Faith before flags

The rigour of unity

July 5, 2024 | Feature | Volume 28 Issue 9
Rhianna McGregor Hajzer |
Supplied photo.

I spent my mid-twenties holding my disability flag high, confident that I’d found my calling. This was my cause. These were my people. Wholly devoted to the disability community and its quest for equality, I wrote and spoke, adding my voice to the throng of those already raising the battle cry. This was where I belonged.


I was a disability rights advocate, and a proud one.


But after a couple years of following the diversity, equity and inclusion agenda, all the energy, time and words that I’d poured out for the cause were coming back to me void. I was drained and unmotivated, my fingers poised above my keyboard, ready to write more advocacy rhetoric, but I couldn’t type a single word. What was wrong?


Then my pastor said that to put any worldly identity before our Christian identity is sin, and it clicked. That’s what I’d done. In searching for meaning in a disabled body, I’d made disability pride my identity, and consequently, an idol. I was no different than the people who live without the saving grace of Christ Jesus, who find their identity in the snares of the world’s values.


It makes me think about Hannah, the mother of the prophet Samuel. When she prayed for a child, she promised that if she was granted her request, she would give him back to the Lord and surrender her role as mother to the high priest, Eli.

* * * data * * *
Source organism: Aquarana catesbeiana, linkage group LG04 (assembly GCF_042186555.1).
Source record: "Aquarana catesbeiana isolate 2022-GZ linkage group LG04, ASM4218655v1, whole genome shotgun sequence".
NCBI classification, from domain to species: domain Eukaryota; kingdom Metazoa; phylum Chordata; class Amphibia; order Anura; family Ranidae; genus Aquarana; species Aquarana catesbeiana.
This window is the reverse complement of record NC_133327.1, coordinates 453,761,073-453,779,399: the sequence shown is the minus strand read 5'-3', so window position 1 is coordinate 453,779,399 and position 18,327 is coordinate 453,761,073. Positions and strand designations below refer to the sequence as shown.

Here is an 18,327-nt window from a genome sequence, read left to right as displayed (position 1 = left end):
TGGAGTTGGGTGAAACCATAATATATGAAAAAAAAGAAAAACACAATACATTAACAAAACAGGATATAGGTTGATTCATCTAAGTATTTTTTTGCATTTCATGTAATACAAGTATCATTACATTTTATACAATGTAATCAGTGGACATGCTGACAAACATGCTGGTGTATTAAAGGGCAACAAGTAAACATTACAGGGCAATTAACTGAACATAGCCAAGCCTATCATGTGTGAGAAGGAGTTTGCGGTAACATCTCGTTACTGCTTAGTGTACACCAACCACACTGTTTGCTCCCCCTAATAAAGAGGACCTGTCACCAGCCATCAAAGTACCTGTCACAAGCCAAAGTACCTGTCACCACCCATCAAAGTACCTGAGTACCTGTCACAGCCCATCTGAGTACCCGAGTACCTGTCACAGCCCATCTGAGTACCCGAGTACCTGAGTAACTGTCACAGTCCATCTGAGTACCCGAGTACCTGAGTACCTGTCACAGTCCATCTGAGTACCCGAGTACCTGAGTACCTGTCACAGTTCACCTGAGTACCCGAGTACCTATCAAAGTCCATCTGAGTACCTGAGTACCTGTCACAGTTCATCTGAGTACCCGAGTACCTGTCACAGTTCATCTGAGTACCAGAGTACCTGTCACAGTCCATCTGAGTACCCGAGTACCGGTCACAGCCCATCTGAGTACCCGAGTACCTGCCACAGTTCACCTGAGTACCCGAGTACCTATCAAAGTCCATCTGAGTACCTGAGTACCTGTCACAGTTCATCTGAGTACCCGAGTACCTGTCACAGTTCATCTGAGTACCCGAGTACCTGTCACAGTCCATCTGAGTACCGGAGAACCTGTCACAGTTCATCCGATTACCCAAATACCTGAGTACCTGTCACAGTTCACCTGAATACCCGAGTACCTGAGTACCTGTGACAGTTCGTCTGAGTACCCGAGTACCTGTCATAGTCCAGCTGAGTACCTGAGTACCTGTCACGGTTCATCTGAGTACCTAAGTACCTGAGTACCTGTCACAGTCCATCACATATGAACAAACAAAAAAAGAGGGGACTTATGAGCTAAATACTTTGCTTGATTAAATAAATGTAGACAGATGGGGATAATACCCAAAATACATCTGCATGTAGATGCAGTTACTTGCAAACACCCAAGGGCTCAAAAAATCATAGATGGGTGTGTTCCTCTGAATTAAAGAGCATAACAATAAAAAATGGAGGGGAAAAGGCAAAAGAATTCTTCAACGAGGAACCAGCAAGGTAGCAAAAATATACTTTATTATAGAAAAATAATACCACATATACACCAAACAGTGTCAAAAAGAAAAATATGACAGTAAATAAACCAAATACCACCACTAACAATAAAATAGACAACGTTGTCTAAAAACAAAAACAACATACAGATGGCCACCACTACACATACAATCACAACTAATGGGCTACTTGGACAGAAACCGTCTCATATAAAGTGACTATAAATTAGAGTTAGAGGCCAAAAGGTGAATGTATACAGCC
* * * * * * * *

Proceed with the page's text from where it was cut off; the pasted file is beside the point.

While handing over a child to a spiritual leader seems unthinkable in our cultural context, parenthood is still important. It can be a marker of status and identity.


Hannah laid it all down for the sake of the Lord, enduring insults from her husband’s second wife. She knew her identity was in God, not in her ability to reproduce and raise children.


Hannah’s son was a gift, a blessing from the Lord. And her first act as a mother was to give him back. My blindness, though not a gift in the traditional sense, is nonetheless a blessing from the Lord, and I believe that for it to be used to its full potential to glorify him, I need to surrender it to him, fully and completely.


We read in II Corinthians 5:17 that “if anyone is in Christ, he is a new creation.” As followers of Christ, our identity is in Jesus because of his sacrifice on the cross for our sins. Whatever he bestows upon us to bear in this life is his concern, not ours. We need only to bear it well.


Embracing my true identity means rejecting my old one. Does this mean that I also reject the tangible issues that disabled people face on a daily basis, such as inaccessibility, discrimination and ableism? Of course not; addressing them is still a worthy pursuit. But I no longer use the term disability rights advocate because, whether or not I wave the disability flag, I know who I am and in whom I’m found: my identity is in Jesus Christ, secure and assured.


Rhianna McGregor Hajzer is a writer who lives in Saskatoon, Saskatchewan.

Supplied photo.

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